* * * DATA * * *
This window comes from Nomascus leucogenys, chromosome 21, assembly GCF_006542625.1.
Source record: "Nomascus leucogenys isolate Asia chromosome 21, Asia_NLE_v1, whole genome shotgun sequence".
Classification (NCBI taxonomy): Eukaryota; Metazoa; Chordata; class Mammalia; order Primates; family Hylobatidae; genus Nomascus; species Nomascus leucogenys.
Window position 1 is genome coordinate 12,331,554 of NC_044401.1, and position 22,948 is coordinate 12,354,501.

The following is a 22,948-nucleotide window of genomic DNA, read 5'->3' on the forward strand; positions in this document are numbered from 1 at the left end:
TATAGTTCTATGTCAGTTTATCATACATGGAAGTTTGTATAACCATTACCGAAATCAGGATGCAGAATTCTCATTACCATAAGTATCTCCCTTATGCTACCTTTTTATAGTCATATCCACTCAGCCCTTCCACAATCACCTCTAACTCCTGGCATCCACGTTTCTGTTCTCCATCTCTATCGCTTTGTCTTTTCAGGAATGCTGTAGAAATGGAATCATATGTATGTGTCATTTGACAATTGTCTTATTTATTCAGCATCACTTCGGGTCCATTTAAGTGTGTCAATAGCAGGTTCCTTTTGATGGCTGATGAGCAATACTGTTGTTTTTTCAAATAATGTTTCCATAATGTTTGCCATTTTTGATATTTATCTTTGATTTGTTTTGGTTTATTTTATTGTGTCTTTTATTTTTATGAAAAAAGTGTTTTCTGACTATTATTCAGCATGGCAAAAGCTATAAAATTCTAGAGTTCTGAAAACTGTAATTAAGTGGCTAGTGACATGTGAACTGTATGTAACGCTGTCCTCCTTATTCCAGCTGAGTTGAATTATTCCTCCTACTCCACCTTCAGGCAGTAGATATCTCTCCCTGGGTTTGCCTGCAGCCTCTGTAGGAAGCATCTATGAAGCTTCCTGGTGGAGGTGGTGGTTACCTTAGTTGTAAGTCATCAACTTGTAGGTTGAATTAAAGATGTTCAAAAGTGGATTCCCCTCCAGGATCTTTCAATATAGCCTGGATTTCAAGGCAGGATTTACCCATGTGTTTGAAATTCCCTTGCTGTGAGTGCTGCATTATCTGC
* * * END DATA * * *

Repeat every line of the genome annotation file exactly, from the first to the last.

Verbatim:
This window comes from Nomascus leucogenys, chromosome 21, assembly GCF_006542625.1.
Source record: "Nomascus leucogenys isolate Asia chromosome 21, Asia_NLE_v1, whole genome shotgun sequence".
Classification (NCBI taxonomy): Eukaryota; Metazoa; Chordata; class Mammalia; order Primates; family Hylobatidae; genus Nomascus; species Nomascus leucogenys.
Window position 1 is genome coordinate 12,331,554 of NC_044401.1, and position 22,948 is coordinate 12,354,501.

The following is a 22,948-nucleotide window of genomic DNA, read 5'->3' on the forward strand; positions in this document are numbered from 1 at the left end:
TATAGTTCTATGTCAGTTTATCATACATGGAAGTTTGTATAACCATTACCGAAATCAGGATGCAGAATTCTCATTACCATAAGTATCTCCCTTATGCTACCTTTTTATAGTCATATCCACTCAGCCCTTCCACAATCACCTCTAACTCCTGGCATCCACGTTTCTGTTCTCCATCTCTATCGCTTTGTCTTTTCAGGAATGCTGTAGAAATGGAATCATATGTATGTGTCATTTGACAATTGTCTTATTTATTCAGCATCACTTCGGGTCCATTTAAGTGTGTCAATAGCAGGTTCCTTTTGATGGCTGATGAGCAATACTGTTGTTTTTTCAAATAATGTTTCCATAATGTTTGCCATTTTTGATATTTATCTTTGATTTGTTTTGGTTTATTTTATTGTGTCTTTTATTTTTATGAAAAAAGTGTTTTCTGACTATTATTCAGCATGGCAAAAGCTATAAAATTCTAGAGTTCTGAAAACTGTAATTAAGTGGCTAGTGACATGTGAACTGTATGTAACGCTGTCCTCCTTATTCCAGCTGAGTTGAATTATTCCTCCTACTCCACCTTCAGGCAGTAGATATCTCTCCCTGGGTTTGCCTGCAGCCTCTGTAGGAAGCATCTATGAAGCTTCCTGGTGGAGGTGGTGGTTACCTTAGTTGTAAGTCATCAACTTGTAGGTTGAATTAAAGATGTTCAAAAGTGGATTCCCCTCCAGGATCTTTCAATATAGCCTGGATTTCAAGGCAGGATTTACCCATGTGTTTGAAATTCCCTTGCTGTGAGTGCTGCATTATCTGC